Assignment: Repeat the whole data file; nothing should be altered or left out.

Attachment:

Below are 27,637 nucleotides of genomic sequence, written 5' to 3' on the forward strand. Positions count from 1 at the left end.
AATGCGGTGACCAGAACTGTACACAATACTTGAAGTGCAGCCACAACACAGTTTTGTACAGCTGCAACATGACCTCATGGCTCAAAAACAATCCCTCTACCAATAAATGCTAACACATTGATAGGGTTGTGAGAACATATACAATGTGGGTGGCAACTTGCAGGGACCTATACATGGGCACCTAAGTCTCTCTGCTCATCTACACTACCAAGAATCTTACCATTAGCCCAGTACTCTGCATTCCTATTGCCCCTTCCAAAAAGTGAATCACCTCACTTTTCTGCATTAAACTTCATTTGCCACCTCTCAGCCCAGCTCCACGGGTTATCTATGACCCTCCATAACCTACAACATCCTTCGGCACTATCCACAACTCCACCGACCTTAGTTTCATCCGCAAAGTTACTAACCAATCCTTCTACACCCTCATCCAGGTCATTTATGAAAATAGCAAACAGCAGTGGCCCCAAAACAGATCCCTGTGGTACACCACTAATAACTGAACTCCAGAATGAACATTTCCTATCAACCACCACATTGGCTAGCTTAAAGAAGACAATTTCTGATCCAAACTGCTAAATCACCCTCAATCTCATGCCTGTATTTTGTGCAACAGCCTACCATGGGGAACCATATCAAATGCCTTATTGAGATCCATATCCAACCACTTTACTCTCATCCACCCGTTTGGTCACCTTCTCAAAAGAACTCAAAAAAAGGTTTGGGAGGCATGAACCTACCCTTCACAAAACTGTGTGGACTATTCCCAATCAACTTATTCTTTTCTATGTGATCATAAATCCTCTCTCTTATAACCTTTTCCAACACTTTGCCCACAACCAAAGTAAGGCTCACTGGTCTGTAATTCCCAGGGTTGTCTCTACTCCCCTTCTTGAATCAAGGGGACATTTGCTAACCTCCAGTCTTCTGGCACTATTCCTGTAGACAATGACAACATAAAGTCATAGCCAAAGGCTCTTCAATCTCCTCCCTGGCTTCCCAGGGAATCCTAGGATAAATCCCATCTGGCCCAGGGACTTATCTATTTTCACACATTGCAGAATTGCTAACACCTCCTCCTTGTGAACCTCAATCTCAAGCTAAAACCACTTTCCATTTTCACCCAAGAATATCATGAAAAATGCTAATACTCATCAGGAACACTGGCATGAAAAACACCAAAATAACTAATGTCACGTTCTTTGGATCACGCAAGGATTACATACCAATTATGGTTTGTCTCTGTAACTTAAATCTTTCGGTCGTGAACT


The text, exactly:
Below are 27,637 nucleotides of genomic sequence, written 5' to 3' on the forward strand. Positions count from 1 at the left end.
AATGCGGTGACCAGAACTGTACACAATACTTGAAGTGCAGCCACAACACAGTTTTGTACAGCTGCAACATGACCTCATGGCTCAAAAACAATCCCTCTACCAATAAATGCTAACACATTGATAGGGTTGTGAGAACATATACAATGTGGGTGGCAACTTGCAGGGACCTATACATGGGCACCTAAGTCTCTCTGCTCATCTACACTACCAAGAATCTTACCATTAGCCCAGTACTCTGCATTCCTATTGCCCCTTCCAAAAAGTGAATCACCTCACTTTTCTGCATTAAACTTCATTTGCCACCTCTCAGCCCAGCTCCACGGGTTATCTATGACCCTCCATAACCTACAACATCCTTCGGCACTATCCACAACTCCACCGACCTTAGTTTCATCCGCAAAGTTACTAACCAATCCTTCTACACCCTCATCCAGGTCATTTATGAAAATAGCAAACAGCAGTGGCCCCAAAACAGATCCCTGTGGTACACCACTAATAACTGAACTCCAGAATGAACATTTCCTATCAACCACCACATTGGCTAGCTTAAAGAAGACAATTTCTGATCCAAACTGCTAAATCACCCTCAATCTCATGCCTGTATTTTGTGCAACAGCCTACCATGGGGAACCATATCAAATGCCTTATTGAGATCCATATCCAACCACTTTACTCTCATCCACCCGTTTGGTCACCTTCTCAAAAGAACTCAAAAAAAGGTTTGGGAGGCATGAACCTACCCTTCACAAAACTGTGTGGACTATTCCCAATCAACTTATTCTTTTCTATGTGATCATAAATCCTCTCTCTTATAACCTTTTCCAACACTTTGCCCACAACCAAAGTAAGGCTCACTGGTCTGTAATTCCCAGGGTTGTCTCTACTCCCCTTCTTGAATCAAGGGGACATTTGCTAACCTCCAGTCTTCTGGCACTATTCCTGTAGACAATGACAACATAAAGTCATAGCCAAAGGCTCTTCAATCTCCTCCCTGGCTTCCCAGGGAATCCTAGGATAAATCCCATCTGGCCCAGGGACTTATCTATTTTCACACATTGCAGAATTGCTAACACCTCCTCCTTGTGAACCTCAATCTCAAGCTAAAACCACTTTCCATTTTCACCCAAGAATATCATGAAAAATGCTAATACTCATCAGGAACACTGGCATGAAAAACACCAAAATAACTAATGTCACGTTCTTTGGATCACGCAAGGATTACATACCAATTATGGTTTGTCTCTGTAACTTAAATCTTTCGGTCGTGAACT